United States: Heads Up – The ACA Employer Mandate Is Now In Effect: Beware Of Actions That Could Result In ACA Whistleblower Liability

Last Updated: January 21 2015
Article by Mary Pivec

Executive Summary:  Effective January 1, 2015, certain employers became subject to the employer mandate of the Patient Protection and Affordable Care Act (ACA), and thus subject to liability under the ACA Employer Shared Responsibility provisions.  Specifically, effective January 1, 2015, employers with at least 100 full-time employees, including full-time equivalents, became subject to a penalty if: 1) they fail to offer minimum essential coverage to substantially all of their full-time employees and their dependents, 2) if they fail to offer coverage that provides minimum value and is affordable to all full-time employees and their dependents, and 3) any full-time employee receives a tax credit or subsidy through a government health care exchange.1    

While much has been written about the proper method for calculating full-time equivalent employees under ACA, and the merits of opting to pay ACA penalties rather than offering coverage, comparatively little has been written about the ACA whistleblower protection provision and its interplay with the employer mandate.  ACA prohibits an employer from discharging or in any manner discriminating against any employee with respect to compensation or other terms, conditions or privileges of employment because the employee (or an individual acting at the request of the employee has) - 

  1. Received a credit or a subsidy for purchasing health benefits;
  2. Provided, caused to be provided, or is about to provide or cause to be provided to the employer, the federal government, or the attorney general of a state, information relating to any violation of, or any act or omission the employee reasonably believes to be a violation of Title I of the ACA;
  3. Testified or is about to testify in a proceeding concerning such violation; Assisted or participated, or is about to assist or participate, in such a proceeding; or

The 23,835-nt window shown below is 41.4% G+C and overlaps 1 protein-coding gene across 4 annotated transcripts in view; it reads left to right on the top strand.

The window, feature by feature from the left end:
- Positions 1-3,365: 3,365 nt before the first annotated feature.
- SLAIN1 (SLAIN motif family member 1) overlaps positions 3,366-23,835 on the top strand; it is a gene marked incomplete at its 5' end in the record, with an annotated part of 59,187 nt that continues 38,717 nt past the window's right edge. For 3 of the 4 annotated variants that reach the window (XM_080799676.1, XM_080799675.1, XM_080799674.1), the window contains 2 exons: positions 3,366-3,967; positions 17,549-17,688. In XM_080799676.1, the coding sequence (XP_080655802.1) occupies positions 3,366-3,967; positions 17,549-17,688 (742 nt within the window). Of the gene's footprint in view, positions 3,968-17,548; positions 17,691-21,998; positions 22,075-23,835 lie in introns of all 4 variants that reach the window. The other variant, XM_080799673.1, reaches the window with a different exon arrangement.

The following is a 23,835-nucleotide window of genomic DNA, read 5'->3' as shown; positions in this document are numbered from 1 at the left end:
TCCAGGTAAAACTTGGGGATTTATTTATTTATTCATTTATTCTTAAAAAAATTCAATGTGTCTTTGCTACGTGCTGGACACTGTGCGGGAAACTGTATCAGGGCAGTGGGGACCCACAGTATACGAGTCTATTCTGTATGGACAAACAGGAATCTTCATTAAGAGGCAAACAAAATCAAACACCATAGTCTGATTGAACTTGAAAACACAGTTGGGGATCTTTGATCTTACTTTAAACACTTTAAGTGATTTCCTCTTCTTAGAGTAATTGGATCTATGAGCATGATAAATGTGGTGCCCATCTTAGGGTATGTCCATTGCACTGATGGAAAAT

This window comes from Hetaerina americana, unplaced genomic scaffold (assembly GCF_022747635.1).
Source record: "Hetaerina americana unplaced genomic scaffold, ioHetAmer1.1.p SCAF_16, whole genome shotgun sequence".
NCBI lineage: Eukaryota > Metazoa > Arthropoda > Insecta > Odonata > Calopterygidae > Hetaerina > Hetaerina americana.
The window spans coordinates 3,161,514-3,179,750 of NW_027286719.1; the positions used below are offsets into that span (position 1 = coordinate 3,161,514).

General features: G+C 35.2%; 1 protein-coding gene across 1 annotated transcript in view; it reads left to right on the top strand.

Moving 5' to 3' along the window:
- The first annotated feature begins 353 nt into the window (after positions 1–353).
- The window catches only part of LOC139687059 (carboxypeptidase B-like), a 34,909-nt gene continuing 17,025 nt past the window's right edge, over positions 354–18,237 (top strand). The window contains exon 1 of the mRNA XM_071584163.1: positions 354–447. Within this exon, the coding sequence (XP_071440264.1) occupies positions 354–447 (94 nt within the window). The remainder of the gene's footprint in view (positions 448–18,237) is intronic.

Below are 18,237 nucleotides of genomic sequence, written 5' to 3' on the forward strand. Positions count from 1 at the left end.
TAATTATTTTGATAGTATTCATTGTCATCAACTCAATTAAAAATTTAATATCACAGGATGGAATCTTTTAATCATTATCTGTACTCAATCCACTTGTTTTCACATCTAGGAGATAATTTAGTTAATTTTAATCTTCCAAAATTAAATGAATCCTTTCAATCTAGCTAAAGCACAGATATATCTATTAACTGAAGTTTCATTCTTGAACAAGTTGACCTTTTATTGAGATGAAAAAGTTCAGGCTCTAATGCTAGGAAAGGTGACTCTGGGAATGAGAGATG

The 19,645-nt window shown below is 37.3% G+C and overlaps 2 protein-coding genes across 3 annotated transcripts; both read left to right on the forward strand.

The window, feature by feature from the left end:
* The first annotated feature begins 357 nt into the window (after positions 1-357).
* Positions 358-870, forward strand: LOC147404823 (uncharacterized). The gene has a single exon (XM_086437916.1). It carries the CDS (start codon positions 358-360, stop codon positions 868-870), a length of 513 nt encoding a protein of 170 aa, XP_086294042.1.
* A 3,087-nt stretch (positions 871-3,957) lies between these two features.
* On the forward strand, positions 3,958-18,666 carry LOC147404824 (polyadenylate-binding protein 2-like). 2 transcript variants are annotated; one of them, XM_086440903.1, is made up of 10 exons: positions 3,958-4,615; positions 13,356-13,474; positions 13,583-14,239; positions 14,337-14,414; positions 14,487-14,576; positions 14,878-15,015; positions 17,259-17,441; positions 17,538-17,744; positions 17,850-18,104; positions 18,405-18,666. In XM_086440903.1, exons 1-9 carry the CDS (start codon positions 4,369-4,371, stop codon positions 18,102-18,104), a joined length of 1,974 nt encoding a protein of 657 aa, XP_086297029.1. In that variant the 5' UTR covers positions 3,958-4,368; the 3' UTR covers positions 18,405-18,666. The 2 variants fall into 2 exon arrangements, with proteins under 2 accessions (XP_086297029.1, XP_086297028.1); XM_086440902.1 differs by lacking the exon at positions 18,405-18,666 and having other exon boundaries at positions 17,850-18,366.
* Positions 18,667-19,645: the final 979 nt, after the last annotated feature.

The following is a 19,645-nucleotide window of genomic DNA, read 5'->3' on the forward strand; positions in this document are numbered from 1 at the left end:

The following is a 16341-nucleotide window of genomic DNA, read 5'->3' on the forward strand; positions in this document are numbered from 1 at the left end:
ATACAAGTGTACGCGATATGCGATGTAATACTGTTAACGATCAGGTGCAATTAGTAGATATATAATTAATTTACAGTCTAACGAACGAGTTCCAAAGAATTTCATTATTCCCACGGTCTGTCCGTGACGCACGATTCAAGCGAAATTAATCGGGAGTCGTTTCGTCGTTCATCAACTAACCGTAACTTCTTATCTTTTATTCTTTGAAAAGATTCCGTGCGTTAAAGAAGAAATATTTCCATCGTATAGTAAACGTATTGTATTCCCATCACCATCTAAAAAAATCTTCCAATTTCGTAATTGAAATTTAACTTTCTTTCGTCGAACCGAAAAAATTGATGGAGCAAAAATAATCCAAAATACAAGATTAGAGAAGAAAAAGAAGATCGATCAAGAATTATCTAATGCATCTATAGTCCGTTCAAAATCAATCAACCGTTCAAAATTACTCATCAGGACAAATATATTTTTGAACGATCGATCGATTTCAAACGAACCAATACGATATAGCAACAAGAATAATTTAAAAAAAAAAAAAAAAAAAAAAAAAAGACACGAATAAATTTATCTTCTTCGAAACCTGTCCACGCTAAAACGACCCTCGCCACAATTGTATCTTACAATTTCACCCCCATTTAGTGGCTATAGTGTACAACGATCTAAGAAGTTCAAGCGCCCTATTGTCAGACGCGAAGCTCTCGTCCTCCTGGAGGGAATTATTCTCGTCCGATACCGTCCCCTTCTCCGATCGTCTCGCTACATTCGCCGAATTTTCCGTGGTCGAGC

4. Objected to, or refused to participate in, any activity, policy, practice, or assigned task that the employee (or other such person) reasonably believed to be in violation of any provision of ACA or any order, rule, regulation, standard or ban under Title I of the ACA.

DOL published procedures for handling ACA whistleblower complaints on February 13, 2013.  Under the regulations, an aggrieved employee (or representative) must file an administrative complaint with the Occupational Safety and Health Administration, Whistleblower Directorate, within 180 days following an adverse employment action taken in whole or in part based upon the employer's knowledge of the employee's participation in ACA-protected activity.  To date, no DOL administrative tribunal has recognized a whistleblower claim based upon an adverse employment action caused by an employer's alleged failure to comply with Title I of the ACA.  Indeed, an administrative law judge dismissed just such a complaint on December 19, 2014, because the mandate was not in effect at the time of the alleged protected activity or adverse employment action.  See Porter v. Housing Authority of Columbus, Georgia, 2015-ACA-00001, Decision and Order Granting Respondent's Motion for Summary Decision (ALJ, Dec. 19, 2014).